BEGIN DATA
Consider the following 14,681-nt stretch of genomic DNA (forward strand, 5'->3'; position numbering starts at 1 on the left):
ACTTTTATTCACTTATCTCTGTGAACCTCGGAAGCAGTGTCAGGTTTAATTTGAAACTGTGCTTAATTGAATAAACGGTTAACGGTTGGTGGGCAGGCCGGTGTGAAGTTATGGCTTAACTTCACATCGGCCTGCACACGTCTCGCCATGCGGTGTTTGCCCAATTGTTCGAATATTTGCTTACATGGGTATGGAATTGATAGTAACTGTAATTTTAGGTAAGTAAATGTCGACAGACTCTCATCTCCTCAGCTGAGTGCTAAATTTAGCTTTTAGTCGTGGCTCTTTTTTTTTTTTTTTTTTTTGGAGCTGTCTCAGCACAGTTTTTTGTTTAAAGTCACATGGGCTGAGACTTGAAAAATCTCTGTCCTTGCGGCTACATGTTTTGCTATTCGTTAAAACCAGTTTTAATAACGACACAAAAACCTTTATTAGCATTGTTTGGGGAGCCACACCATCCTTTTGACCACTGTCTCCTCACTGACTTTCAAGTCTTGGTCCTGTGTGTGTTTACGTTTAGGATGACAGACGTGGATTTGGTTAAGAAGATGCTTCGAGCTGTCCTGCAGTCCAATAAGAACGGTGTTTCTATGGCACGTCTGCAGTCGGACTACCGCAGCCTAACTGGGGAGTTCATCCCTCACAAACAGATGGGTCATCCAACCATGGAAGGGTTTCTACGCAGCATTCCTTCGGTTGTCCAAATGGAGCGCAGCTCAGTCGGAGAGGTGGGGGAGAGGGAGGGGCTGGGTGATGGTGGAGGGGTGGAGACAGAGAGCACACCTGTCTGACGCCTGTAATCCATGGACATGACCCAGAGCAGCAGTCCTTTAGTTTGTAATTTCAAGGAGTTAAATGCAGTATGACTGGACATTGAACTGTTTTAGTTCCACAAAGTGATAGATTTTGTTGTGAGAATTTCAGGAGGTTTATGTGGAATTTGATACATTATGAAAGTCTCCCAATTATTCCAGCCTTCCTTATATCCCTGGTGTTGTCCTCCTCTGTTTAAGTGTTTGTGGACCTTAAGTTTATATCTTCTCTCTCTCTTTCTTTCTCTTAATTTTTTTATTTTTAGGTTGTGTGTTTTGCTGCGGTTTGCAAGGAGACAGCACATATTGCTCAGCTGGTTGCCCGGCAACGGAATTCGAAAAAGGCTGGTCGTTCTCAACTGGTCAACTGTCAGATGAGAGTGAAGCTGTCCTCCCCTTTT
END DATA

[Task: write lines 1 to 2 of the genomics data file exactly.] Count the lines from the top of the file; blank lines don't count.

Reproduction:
Consider the following 14,681-nt stretch of genomic DNA (forward strand, 5'->3'; position numbering starts at 1 on the left):
ACTTTTATTCACTTATCTCTGTGAACCTCGGAAGCAGTGTCAGGTTTAATTTGAAACTGTGCTTAATTGAATAAACGGTTAACGGTTGGTGGGCAGGCCGGTGTGAAGTTATGGCTTAACTTCACATCGGCCTGCACACGTCTCGCCATGCGGTGTTTGCCCAATTGTTCGAATATTTGCTTACATGGGTATGGAATTGATAGTAACTGTAATTTTAGGTAAGTAAATGTCGACAGACTCTCATCTCCTCAGCTGAGTGCTAAATTTAGCTTTTAGTCGTGGCTCTTTTTTTTTTTTTTTTTTTTGGAGCTGTCTCAGCACAGTTTTTTGTTTAAAGTCACATGGGCTGAGACTTGAAAAATCTCTGTCCTTGCGGCTACATGTTTTGCTATTCGTTAAAACCAGTTTTAATAACGACACAAAAACCTTTATTAGCATTGTTTGGGGAGCCACACCATCCTTTTGACCACTGTCTCCTCACTGACTTTCAAGTCTTGGTCCTGTGTGTGTTTACGTTTAGGATGACAGACGTGGATTTGGTTAAGAAGATGCTTCGAGCTGTCCTGCAGTCCAATAAGAACGGTGTTTCTATGGCACGTCTGCAGTCGGACTACCGCAGCCTAACTGGGGAGTTCATCCCTCACAAACAGATGGGTCATCCAACCATGGAAGGGTTTCTACGCAGCATTCCTTCGGTTGTCCAAATGGAGCGCAGCTCAGTCGGAGAGGTGGGGGAGAGGGAGGGGCTGGGTGATGGTGGAGGGGTGGAGACAGAGAGCACACCTGTCTGACGCCTGTAATCCATGGACATGACCCAGAGCAGCAGTCCTTTAGTTTGTAATTTCAAGGAGTTAAATGCAGTATGACTGGACATTGAACTGTTTTAGTTCCACAAAGTGATAGATTTTGTTGTGAGAATTTCAGGAGGTTTATGTGGAATTTGATACATTATGAAAGTCTCCCAATTATTCCAGCCTTCCTTATATCCCTGGTGTTGTCCTCCTCTGTTTAAGTGTTTGTGGACCTTAAGTTTATATCTTCTCTCTCTCTTTCTTTCTCTTAATTTTTTTATTTTTAGGTTGTGTGTTTTGCTGCGGTTTGCAAGGAGACAGCACATATTGCTCAGCTGGTTGCCCGGCAACGGAATTCGAAAAAGGCTGGTCGTTCTCAACTGGTCAACTGTCAGATGAGAGTGAAGCTGTCCTCCCCTTTT